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Developing and implementing WASH strategies

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Our water, sanitation, and hygiene team respond to a sanitation crisis in Zambia

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Peter Burr Catherine Salmon Sophie Ellerker Shona Jenkins

Lusaka Province, Zambia, is suffering from a sanitation crisis that claims lives through annual outbreaks of cholera, typhoid, and dysentery, and causes severe environmental pollution. In response, the African Development Bank (AfDB) is funding the government's Lusaka Sanitation Program. The programme will be implemented by the Lusaka Water and Sewerage Company (LWSC) from 2016 to 2020 in Lusaka City. The programme aims to provide a holistic and integrated social marketing approach and process for mobilising communities and promoting behaviour change towards sanitation, hygiene and education at both community/institutional and household levels.

To help LWSC fulfill their mandate, we are collaborating with EXP Social Marketing (Zambia) and Ansco Groundwater (Zambia) to improve the overall quality of sanitation and hygiene in Lusaka. We are taking a multi-faceted approach to improving the overall quality of sanitation and hygiene in Lusaka, including both demand-side and supply-side activities covering elements of behaviour change and infrastructure development.

Challenges

An estimated 70% of Lusaka’s 2 million residents live in peri-urban areas (informal settlements), most of which have poor sanitation. About 90% of the peri urban population use on-site latrines, most of which are in a poor condition. Sharing of the latrines is also common practice, especially for those who do not have a facility on their property. Investment in hygienic behaviour is a cost-effective mechanism to improve public health and reduce the incidence of waterborne diseases, but requires an approach that addresses the complexity of behavioural change. Increased demand for improved sanitation and hygiene practices must go hand-in-hand with increased capacity on the supply side of sanitation infrastructure and technical knowledge.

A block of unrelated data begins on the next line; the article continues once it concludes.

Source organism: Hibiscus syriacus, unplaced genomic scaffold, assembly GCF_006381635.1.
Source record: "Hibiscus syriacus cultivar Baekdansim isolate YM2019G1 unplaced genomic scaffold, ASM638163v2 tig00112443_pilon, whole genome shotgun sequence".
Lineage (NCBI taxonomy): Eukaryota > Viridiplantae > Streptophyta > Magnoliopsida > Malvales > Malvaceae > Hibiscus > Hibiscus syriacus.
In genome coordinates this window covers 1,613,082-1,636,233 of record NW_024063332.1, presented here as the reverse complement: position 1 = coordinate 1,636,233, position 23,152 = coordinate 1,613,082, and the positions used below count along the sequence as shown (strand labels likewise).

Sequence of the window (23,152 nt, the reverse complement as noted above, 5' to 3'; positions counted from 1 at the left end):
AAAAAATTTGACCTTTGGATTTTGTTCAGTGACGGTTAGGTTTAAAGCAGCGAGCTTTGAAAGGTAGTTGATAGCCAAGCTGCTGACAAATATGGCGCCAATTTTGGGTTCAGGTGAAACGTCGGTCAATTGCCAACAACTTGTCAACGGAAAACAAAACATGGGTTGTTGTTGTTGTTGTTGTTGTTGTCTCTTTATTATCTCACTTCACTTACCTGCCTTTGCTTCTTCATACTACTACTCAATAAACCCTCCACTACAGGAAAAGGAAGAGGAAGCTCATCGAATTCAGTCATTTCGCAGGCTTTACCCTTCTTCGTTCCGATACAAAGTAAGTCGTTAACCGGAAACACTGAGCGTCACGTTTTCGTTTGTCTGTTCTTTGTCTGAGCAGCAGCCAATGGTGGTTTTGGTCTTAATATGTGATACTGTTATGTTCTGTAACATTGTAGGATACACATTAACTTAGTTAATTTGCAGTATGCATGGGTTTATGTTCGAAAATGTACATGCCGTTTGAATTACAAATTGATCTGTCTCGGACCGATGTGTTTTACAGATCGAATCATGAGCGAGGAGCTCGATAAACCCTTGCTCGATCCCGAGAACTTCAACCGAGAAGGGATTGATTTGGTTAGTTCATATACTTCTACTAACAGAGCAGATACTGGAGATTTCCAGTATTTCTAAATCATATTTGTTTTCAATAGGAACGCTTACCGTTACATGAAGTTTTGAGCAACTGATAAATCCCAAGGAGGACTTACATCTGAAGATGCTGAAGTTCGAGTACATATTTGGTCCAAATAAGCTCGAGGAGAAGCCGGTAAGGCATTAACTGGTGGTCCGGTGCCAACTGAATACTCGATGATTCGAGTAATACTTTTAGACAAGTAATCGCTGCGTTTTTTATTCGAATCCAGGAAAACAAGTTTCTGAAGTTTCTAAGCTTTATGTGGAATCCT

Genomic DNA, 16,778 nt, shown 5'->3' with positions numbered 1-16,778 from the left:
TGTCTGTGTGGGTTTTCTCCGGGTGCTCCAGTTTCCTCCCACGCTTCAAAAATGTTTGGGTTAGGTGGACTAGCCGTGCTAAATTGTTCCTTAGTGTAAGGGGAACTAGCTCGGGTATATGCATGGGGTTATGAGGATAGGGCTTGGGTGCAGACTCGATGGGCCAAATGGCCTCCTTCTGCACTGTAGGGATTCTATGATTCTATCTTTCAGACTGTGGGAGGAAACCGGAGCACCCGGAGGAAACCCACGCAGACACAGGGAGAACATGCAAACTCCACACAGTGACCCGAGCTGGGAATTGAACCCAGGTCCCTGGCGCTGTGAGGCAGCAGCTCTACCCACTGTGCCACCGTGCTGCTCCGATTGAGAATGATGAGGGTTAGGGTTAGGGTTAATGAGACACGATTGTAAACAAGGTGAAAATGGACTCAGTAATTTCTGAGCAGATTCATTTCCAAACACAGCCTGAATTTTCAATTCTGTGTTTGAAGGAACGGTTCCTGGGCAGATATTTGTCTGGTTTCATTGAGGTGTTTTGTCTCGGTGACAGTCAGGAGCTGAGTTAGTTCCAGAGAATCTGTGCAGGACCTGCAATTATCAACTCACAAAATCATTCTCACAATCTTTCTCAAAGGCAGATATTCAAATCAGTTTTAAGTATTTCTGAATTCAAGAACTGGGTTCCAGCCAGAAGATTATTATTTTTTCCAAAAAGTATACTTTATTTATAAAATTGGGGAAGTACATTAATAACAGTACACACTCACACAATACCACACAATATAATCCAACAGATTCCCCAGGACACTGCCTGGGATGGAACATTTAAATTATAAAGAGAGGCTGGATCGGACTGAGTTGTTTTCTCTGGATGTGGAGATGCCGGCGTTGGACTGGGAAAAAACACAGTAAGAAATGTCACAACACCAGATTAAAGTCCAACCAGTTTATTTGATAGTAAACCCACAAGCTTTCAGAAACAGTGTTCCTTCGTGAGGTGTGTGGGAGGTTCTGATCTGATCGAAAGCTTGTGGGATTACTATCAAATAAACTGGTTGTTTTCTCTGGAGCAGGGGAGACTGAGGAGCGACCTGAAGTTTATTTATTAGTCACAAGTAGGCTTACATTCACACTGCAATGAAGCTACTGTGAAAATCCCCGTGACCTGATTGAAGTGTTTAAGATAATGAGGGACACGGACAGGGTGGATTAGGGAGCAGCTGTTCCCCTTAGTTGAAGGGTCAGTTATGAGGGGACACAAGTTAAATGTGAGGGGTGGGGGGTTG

Our approach

In this project, we and our partners are taking a multi-pronged approach to improving the overall quality of sanitation and hygiene in Lusaka, including both demand-side and supply-side activities covering elements of behaviour change and infrastructure development.

On the demand side, the OPM-led team is implementing a social marketing behaviour change communication campaign in communities, schools, health centres, and churches across Lusaka. This is being run alongside a comprehensive sanitation marketing strategy specifically designed to market the products of local masons, to ensure that supply effectively meets demand.

On the supply side, project activities include the capacity building of local leaders and ward-level representatives, technical and marketing training for community–based toilet masons, and the supervision of the construction of 2,000 household toilets and well as 100 public toilets.

Outcomes

This project aims to reduce the transmission of faecal oral diseases (such as diarrhoeal disease and intestinal worms) and reduce the risk of future cholera outbreaks by improving sanitation and hygiene behaviour and breaking the cycle of faecal contamination of the ground water (which is often abstracted through private boreholes/shallow wells for drinking purpose).

Efforts made during the implementation phase of this project that aim to increase the capacity of supply- and demand-side actors in sanitation and hygiene provision will be integral to reshaping long-term behavioural change in Lusaka. The long-term impact of the project is expected to lead to improvement to overall health of the population and a gradual but persistent reduction in stunting of future generations.